IRS Issues Required Form for Government Agencies to Report Fines and Penalties
The instructions to the newly released 2019 IRS Form 1098-F are used to comply with a section of the Tax Cuts and Jobs Act (TCJA) that requires government and nongovernment entities to report amounts they receive from taxpayers for fines, penalties, etc.
For amounts generally paid or incurred on or after December 22, 2017, the TCJA states that no deduction is allowed for any otherwise deductible amount paid or incurred (whether by suit, agreement, or otherwise) to, or at the direction of, a government or specified nongovernmental entity in relation to the violation of any law or the investigation or inquiry by such government or entity into the potential violation of any law. An exception applies to payments that the taxpayer establishes are either restitution (including remediation of property) or amounts required to come into compliance with any law that was violated or involved in the investigation or inquiry.
Government agencies (or entities treated as such) must report to the IRS and to the taxpayer the amount of each settlement agreement or order entered into where the aggregate amount required to be paid or incurred to or at the direction of the government is at least $600 (or such other amount as may be specified by the IRS). The report must separately identify any amounts that are for restitution or remediation of property, or correction of noncompliance. The report must be made at the time the agreement is entered into. In March 2018, the IRS issued Notice 2018-23, which provides that reporting is not required under Internal Revenue Code (IRC) Section 6050X until the date specified in the proposed regulations that the IRS intends to issue. The specified date will not be earlier than January 1, 2019, and will not be earlier than the proposed regulations’ publication date. The IRS has not yet issued the proposed regulations.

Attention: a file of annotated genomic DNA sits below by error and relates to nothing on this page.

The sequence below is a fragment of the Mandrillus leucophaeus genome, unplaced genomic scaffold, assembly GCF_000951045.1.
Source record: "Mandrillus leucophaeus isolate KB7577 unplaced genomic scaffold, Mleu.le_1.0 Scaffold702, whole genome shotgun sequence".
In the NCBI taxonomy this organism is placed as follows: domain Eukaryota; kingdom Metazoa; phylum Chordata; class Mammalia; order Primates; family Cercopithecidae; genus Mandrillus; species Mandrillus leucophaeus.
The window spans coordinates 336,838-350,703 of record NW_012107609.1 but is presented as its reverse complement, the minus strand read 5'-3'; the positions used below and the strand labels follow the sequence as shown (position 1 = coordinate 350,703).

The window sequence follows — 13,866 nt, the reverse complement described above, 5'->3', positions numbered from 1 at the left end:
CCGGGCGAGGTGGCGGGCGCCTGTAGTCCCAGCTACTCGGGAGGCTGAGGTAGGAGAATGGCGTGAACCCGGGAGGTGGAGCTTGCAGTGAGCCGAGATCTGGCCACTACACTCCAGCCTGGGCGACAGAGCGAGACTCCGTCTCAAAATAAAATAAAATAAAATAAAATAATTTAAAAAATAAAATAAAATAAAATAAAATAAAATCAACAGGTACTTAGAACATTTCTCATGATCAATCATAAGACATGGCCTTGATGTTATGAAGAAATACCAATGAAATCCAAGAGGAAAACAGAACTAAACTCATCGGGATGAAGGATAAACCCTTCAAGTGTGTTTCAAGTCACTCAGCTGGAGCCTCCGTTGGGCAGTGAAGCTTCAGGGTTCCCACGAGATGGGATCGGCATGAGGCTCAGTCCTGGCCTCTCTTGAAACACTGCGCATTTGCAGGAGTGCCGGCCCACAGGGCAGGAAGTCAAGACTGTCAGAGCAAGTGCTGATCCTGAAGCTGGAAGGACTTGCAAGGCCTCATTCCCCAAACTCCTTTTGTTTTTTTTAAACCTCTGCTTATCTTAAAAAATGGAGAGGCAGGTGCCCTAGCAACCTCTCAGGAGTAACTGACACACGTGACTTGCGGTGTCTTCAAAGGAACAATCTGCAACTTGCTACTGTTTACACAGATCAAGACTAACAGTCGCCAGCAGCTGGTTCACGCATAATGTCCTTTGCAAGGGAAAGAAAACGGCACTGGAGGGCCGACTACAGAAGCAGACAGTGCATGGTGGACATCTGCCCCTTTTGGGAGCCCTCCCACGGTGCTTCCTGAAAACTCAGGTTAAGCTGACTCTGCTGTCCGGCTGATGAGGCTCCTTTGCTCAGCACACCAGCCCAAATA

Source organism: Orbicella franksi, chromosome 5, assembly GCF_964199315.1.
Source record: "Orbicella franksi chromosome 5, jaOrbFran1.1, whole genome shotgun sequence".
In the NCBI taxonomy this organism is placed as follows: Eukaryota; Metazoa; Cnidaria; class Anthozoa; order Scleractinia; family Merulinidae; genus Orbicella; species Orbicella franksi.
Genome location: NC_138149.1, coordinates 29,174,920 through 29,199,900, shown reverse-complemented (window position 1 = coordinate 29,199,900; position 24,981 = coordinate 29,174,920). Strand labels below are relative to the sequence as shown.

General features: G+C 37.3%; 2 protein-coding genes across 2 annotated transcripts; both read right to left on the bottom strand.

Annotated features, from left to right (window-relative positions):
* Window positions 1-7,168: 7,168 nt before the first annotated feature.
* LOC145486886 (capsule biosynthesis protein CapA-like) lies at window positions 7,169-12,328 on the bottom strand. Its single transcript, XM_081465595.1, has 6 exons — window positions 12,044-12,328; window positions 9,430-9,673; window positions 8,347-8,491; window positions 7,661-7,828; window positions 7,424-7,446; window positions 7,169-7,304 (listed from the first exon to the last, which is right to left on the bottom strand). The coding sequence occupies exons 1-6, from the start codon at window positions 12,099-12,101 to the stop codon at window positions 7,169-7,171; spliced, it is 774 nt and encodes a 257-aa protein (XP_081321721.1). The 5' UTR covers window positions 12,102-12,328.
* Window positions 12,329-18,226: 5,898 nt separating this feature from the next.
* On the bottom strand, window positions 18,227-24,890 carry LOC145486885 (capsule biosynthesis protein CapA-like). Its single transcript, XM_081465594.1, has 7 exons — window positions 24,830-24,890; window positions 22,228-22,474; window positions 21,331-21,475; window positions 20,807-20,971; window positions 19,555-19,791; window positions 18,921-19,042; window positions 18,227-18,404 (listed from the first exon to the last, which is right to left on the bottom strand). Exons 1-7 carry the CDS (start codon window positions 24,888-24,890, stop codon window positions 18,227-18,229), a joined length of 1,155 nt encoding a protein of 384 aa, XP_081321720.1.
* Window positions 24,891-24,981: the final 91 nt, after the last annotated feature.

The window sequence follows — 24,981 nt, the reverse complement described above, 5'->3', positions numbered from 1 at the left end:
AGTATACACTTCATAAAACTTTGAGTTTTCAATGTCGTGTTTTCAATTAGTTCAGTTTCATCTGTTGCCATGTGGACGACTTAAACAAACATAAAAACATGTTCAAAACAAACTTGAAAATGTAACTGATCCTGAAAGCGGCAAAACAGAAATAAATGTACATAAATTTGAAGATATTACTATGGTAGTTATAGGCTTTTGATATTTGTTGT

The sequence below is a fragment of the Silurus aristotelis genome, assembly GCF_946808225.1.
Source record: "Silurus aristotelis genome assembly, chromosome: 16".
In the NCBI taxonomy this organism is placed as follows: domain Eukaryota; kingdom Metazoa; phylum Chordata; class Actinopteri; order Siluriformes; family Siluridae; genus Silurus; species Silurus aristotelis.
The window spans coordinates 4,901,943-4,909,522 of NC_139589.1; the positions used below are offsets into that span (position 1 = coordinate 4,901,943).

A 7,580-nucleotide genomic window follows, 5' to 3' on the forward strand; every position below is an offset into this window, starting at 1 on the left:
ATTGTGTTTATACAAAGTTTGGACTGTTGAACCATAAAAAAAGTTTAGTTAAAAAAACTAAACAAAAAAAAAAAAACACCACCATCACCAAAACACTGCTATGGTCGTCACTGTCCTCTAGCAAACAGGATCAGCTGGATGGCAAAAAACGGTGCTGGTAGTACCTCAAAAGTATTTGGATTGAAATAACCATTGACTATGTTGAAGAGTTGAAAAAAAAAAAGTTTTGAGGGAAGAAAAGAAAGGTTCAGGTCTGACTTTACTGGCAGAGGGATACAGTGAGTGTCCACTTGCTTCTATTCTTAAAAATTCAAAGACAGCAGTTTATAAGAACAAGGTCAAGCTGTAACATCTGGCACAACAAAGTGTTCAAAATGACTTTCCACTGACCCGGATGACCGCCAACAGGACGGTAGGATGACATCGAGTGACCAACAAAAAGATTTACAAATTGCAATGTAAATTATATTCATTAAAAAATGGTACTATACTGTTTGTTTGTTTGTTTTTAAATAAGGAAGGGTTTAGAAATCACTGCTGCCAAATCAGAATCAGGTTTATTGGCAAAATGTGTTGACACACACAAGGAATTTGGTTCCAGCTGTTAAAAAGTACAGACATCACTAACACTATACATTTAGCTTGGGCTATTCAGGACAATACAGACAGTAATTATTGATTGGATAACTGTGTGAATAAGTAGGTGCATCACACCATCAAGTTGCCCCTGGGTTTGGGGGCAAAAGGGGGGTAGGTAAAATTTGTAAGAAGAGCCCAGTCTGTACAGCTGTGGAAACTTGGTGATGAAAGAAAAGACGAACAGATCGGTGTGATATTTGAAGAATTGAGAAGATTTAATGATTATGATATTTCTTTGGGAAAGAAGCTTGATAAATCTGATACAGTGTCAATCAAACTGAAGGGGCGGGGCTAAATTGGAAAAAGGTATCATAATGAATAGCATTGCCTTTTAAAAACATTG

The 2019 IRS Form 1098-F, and the instructions to that form, are to be used to implement IRC Section 6050X. Like most forms in the 1098 series and the 1099 series, there are three copies of the forms: one copy for the IRS, one for the taxpayer, and one for the governmental entity that received the money.
The 2019 IRS Form 1098-F asks for identifying information about the taxpayer. It also asks for a lot of information about the fine, including the total amount required to be paid as a result of the court order or agreement, the amount identified in the court order or agreement as being required to be paid to come into compliance with any law, whether multiple payments have been or will be made to satisfy the total amount required to be stated, and whether the taxpayer has already paid the total amount required to be paid.
Both the copy of the form to be provided to the IRS in the copy for the taxpayer must be filed by January 31, 2020.
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